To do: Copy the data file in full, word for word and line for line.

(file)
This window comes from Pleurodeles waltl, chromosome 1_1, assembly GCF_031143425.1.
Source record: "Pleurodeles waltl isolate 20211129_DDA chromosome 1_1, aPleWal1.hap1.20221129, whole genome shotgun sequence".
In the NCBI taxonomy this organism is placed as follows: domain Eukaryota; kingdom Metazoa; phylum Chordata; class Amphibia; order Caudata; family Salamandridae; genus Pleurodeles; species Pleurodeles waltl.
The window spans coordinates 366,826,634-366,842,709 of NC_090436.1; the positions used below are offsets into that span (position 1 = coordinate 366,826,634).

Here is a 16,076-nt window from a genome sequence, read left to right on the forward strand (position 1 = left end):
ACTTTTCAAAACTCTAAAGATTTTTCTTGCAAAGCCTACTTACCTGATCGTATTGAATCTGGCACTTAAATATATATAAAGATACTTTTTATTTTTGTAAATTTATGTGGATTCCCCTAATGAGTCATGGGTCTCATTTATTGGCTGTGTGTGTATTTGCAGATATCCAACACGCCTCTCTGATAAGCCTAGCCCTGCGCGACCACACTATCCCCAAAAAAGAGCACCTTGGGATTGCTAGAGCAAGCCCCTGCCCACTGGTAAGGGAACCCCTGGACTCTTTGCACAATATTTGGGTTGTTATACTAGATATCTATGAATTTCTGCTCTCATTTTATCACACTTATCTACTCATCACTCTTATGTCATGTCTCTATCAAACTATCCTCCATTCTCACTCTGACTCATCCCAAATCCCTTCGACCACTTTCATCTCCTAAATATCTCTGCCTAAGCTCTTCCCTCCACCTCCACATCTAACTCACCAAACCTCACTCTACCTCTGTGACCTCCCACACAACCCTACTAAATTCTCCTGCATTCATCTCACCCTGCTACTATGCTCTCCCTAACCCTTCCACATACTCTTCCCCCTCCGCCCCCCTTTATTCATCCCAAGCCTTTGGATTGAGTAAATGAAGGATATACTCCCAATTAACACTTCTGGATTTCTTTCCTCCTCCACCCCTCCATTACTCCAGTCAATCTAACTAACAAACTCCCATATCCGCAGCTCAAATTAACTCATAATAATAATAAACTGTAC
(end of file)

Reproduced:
This window comes from Pleurodeles waltl, chromosome 1_1, assembly GCF_031143425.1.
Source record: "Pleurodeles waltl isolate 20211129_DDA chromosome 1_1, aPleWal1.hap1.20221129, whole genome shotgun sequence".
In the NCBI taxonomy this organism is placed as follows: domain Eukaryota; kingdom Metazoa; phylum Chordata; class Amphibia; order Caudata; family Salamandridae; genus Pleurodeles; species Pleurodeles waltl.
The window spans coordinates 366,826,634-366,842,709 of NC_090436.1; the positions used below are offsets into that span (position 1 = coordinate 366,826,634).

Here is a 16,076-nt window from a genome sequence, read left to right on the forward strand (position 1 = left end):
ACTTTTCAAAACTCTAAAGATTTTTCTTGCAAAGCCTACTTACCTGATCGTATTGAATCTGGCACTTAAATATATATAAAGATACTTTTTATTTTTGTAAATTTATGTGGATTCCCCTAATGAGTCATGGGTCTCATTTATTGGCTGTGTGTGTATTTGCAGATATCCAACACGCCTCTCTGATAAGCCTAGCCCTGCGCGACCACACTATCCCCAAAAAAGAGCACCTTGGGATTGCTAGAGCAAGCCCCTGCCCACTGGTAAGGGAACCCCTGGACTCTTTGCACAATATTTGGGTTGTTATACTAGATATCTATGAATTTCTGCTCTCATTTTATCACACTTATCTACTCATCACTCTTATGTCATGTCTCTATCAAACTATCCTCCATTCTCACTCTGACTCATCCCAAATCCCTTCGACCACTTTCATCTCCTAAATATCTCTGCCTAAGCTCTTCCCTCCACCTCCACATCTAACTCACCAAACCTCACTCTACCTCTGTGACCTCCCACACAACCCTACTAAATTCTCCTGCATTCATCTCACCCTGCTACTATGCTCTCCCTAACCCTTCCACATACTCTTCCCCCTCCGCCCCCCTTTATTCATCCCAAGCCTTTGGATTGAGTAAATGAAGGATATACTCCCAATTAACACTTCTGGATTTCTTTCCTCCTCCACCCCTCCATTACTCCAGTCAATCTAACTAACAAACTCCCATATCCGCAGCTCAAATTAACTCATAATAATAATAAACTGTAC